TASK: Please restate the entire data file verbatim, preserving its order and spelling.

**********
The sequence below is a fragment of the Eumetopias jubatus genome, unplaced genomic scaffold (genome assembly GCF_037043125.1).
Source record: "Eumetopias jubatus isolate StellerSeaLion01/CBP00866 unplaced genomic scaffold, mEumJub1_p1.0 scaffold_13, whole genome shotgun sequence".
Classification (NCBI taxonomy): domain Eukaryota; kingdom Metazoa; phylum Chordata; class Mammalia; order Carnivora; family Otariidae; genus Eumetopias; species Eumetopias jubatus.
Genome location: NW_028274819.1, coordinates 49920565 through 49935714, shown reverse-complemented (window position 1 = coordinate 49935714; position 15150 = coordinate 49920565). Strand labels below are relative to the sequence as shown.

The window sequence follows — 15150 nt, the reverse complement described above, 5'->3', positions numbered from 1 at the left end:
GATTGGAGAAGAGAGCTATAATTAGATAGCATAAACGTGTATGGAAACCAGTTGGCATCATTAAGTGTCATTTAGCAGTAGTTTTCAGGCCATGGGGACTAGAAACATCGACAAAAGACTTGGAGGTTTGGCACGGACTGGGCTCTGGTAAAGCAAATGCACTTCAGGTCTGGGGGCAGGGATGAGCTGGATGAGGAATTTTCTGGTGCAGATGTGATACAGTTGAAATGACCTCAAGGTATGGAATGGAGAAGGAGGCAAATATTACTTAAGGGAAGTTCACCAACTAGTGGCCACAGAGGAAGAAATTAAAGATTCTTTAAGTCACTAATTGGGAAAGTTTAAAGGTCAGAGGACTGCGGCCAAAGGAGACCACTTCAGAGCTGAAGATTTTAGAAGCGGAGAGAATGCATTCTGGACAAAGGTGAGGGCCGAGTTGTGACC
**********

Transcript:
The sequence below is a fragment of the Eumetopias jubatus genome, unplaced genomic scaffold (genome assembly GCF_037043125.1).
Source record: "Eumetopias jubatus isolate StellerSeaLion01/CBP00866 unplaced genomic scaffold, mEumJub1_p1.0 scaffold_13, whole genome shotgun sequence".
Classification (NCBI taxonomy): domain Eukaryota; kingdom Metazoa; phylum Chordata; class Mammalia; order Carnivora; family Otariidae; genus Eumetopias; species Eumetopias jubatus.
Genome location: NW_028274819.1, coordinates 49920565 through 49935714, shown reverse-complemented (window position 1 = coordinate 49935714; position 15150 = coordinate 49920565). Strand labels below are relative to the sequence as shown.

The window sequence follows — 15150 nt, the reverse complement described above, 5'->3', positions numbered from 1 at the left end:
GATTGGAGAAGAGAGCTATAATTAGATAGCATAAACGTGTATGGAAACCAGTTGGCATCATTAAGTGTCATTTAGCAGTAGTTTTCAGGCCATGGGGACTAGAAACATCGACAAAAGACTTGGAGGTTTGGCACGGACTGGGCTCTGGTAAAGCAAATGCACTTCAGGTCTGGGGGCAGGGATGAGCTGGATGAGGAATTTTCTGGTGCAGATGTGATACAGTTGAAATGACCTCAAGGTATGGAATGGAGAAGGAGGCAAATATTACTTAAGGGAAGTTCACCAACTAGTGGCCACAGAGGAAGAAATTAAAGATTCTTTAAGTCACTAATTGGGAAAGTTTAAAGGTCAGAGGACTGCGGCCAAAGGAGACCACTTCAGAGCTGAAGATTTTAGAAGCGGAGAGAATGCATTCTGGACAAAGGTGAGGGCCGAGTTGTGACC